Wednesday, October 12, 2011

On hiatus, but giving you an assignment

Ol' Myrt here is taking some two weeks off for medical reasons. Not to worry, these aren't major compared to what some of my DearREADERS have been going through, but enough of a hassle for me to require medication that jumbles my sentences.

You've already had to deal with my typos for years, so there is no point in putting you through more torture. In the mean time, be sure to watch and to keep up with the latest news.

Since you'll have a little extra time on your hands, let me suggest this is the time to figure out how to use Google Reader. You can do it, yes you can! Then all your favorite bloggers' posts can be found in one place, on the net, not cluttering up your email box (or getting lost on the way there!) Even more important, if you have a computer crash, all your blogs will still be available through any computer with internet access, including your new one once it arrives.

Once you are logged in at Google Reader, just click the "ADD A SUBSCRIPTION" button as illustrated below. Then one by one add the URL for the blogs you love to follow and grow your "list of blogs". The blog posts themselves will appear in "newest on top" order. The only reason you'd need to go to a blog site itself is to post a comment on a particular post.

Here are four URLs to copy & paste to get you started with your list of blogs:

OK - here's the 4th one:

What do you think of the new look of the DearMYRTLE blog site? It will hopefully be easier for those of us with bi-focals or tri-focals.

Happy family tree climbing!
Myrt     :)
Your friend in genealogy.

Sunday, October 09, 2011

Noticeably lacking: Ancestry & FamilySearch collaboration

Noticeably lacking from collaboration with the new Open source community: model for improved citations at are two big players in the online database and scanned images world, namely and

From my point of view, FamilySearch appears to have a better track record than Ancestry for working with other genealogy vendors, so I anticipate there are only a few more concrete steps to be taken before FamilySearch will join the collaboration. This will be a worthwhile alternative to FamilySearch's current citation model -- a "fully-editable by-anyone" wiki. (Just typing that makes Ol' Myrt here cringe!) See GeneJ Composer's comments on this travesty in her blog post Please, let's not Wiki FamilySearch Historical Record Collection Sources.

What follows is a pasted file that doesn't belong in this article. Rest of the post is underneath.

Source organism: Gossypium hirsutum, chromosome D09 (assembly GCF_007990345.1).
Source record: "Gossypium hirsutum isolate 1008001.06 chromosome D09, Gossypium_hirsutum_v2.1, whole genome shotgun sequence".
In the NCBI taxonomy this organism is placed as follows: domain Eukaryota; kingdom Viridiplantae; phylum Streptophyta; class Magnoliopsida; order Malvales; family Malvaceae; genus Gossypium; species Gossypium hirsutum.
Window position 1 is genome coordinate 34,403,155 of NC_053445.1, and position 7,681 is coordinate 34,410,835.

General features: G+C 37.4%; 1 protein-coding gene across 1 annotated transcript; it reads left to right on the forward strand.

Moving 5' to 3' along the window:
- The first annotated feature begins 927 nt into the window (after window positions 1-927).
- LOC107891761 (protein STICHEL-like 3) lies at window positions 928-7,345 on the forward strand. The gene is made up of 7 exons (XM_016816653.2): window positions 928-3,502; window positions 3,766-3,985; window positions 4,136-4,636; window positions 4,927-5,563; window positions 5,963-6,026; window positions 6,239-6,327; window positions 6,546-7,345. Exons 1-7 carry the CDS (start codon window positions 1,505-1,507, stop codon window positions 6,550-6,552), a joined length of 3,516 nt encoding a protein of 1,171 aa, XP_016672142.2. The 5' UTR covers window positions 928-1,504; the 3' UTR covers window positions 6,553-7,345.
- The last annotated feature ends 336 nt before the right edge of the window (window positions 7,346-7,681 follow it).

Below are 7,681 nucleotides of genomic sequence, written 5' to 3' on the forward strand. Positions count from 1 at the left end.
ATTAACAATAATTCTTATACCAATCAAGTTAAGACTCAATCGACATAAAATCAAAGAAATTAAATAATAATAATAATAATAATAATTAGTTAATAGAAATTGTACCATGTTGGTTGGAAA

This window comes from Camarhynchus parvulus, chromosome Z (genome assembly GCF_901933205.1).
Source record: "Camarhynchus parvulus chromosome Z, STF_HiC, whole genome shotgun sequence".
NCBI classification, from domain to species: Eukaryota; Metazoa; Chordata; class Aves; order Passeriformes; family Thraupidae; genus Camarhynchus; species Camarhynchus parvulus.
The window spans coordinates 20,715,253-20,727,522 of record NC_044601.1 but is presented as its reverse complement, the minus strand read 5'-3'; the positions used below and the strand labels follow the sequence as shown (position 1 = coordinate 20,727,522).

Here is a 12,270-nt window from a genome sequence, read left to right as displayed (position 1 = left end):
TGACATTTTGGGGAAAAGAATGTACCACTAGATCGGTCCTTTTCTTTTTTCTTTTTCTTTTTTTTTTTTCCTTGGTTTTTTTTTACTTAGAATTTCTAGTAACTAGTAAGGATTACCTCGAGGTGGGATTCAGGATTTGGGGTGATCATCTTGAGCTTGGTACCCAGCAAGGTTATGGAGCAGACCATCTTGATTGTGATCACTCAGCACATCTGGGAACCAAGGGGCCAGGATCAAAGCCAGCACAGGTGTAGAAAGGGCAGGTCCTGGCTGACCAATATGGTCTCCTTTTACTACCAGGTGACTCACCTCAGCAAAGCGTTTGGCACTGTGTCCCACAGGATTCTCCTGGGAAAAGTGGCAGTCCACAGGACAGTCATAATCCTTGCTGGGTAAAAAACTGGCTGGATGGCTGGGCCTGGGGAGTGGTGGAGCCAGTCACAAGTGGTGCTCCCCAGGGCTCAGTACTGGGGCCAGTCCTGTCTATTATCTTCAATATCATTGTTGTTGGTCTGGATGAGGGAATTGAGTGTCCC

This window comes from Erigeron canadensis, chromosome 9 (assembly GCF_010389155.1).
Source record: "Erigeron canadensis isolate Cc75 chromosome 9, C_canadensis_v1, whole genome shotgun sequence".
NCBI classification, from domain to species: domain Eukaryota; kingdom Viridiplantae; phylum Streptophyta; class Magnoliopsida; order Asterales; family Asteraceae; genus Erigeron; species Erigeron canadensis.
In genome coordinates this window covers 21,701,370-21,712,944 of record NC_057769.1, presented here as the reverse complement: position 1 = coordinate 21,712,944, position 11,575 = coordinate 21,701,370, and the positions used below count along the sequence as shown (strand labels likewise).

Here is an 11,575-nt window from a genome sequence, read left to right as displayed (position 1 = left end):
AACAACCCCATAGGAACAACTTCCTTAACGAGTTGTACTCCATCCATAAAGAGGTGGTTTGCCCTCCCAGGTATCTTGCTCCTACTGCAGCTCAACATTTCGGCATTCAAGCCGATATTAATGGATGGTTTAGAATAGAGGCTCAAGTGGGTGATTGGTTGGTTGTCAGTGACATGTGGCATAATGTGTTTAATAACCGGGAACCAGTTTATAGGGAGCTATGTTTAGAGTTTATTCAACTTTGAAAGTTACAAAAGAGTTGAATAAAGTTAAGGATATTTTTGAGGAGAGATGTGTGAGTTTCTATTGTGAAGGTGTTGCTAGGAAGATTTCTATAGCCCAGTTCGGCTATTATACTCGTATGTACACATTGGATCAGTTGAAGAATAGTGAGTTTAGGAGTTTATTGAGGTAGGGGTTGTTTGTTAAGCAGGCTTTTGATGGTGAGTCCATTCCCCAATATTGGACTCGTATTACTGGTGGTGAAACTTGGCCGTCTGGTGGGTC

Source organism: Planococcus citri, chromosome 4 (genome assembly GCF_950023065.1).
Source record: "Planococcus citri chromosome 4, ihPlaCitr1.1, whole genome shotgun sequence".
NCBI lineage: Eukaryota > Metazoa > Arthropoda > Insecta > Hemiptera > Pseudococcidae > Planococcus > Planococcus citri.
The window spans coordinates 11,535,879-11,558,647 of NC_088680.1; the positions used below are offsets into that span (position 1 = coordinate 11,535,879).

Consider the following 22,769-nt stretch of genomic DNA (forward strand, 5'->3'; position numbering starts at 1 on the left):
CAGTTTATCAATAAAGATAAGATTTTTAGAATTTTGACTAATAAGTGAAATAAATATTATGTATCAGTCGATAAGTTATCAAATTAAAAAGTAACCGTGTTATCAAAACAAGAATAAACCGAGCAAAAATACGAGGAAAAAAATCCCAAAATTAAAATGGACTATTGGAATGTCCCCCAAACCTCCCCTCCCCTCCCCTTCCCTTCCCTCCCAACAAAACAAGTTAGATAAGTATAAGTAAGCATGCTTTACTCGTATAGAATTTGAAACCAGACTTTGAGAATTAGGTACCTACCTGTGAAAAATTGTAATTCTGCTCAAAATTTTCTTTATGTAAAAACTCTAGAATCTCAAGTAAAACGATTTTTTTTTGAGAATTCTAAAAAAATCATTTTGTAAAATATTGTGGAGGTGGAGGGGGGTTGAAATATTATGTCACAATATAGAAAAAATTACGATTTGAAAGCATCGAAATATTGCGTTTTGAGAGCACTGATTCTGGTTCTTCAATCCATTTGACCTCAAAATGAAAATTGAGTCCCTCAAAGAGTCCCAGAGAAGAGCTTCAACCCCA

As genealogists become accustomed to using with their desktop genealogy software, and I predict we'll see a ground-swell of members clamoring for an - collaboration. didn't invent GPS, but they use it. didn't invent good source citations, but let's hope they use when it becomes available.

brightsolid (,,, (Norwegian church records), Staten-Archivers (Denmark), and other online foreign-language document archives will join the ranks, I have no doubt. Just as US-based genealogists are reaching out to learn more about our immigrant ancestors' homelands, so too must the archives and libraries holding applicable record groups reach out in a global initiative to make records not only available but easily and accurately "citable".

Online tree sites such as Geni, WeRelate, WikiTree, MyHeritage and others will readily accept the model due to ease of adopting it into their sites. Members of those sites will be happy to see the citation work is practically done for them.

In the end, genealogists the world over will benefit from, the open source citation model initiative.

Key to the success of
The model will be easy for web and software programmers to incorporate into their products.

I think of it as a "plug-in" but that's just Ol' Myrt talking.

Happy family tree climbing!
Myrt     :)
Your friend in genealogy

Friday, October 07, 2011

Open source community: model for improved citations

FINALLY there are plans to do something about the citation problems we experience with genealogy websites and genealogy software. You may have picked up on a press release sent out this week titled a new Open Source Community. The press release includes this comment from the BetterGEDCOM group where I serve as moderator:
"BetterGEDCOM is an independent group of end users and software developers working toward the next generation of open standards for communicating genealogy information electronically.  We also welcome to the effort to develop a widely supported international model for source citations.”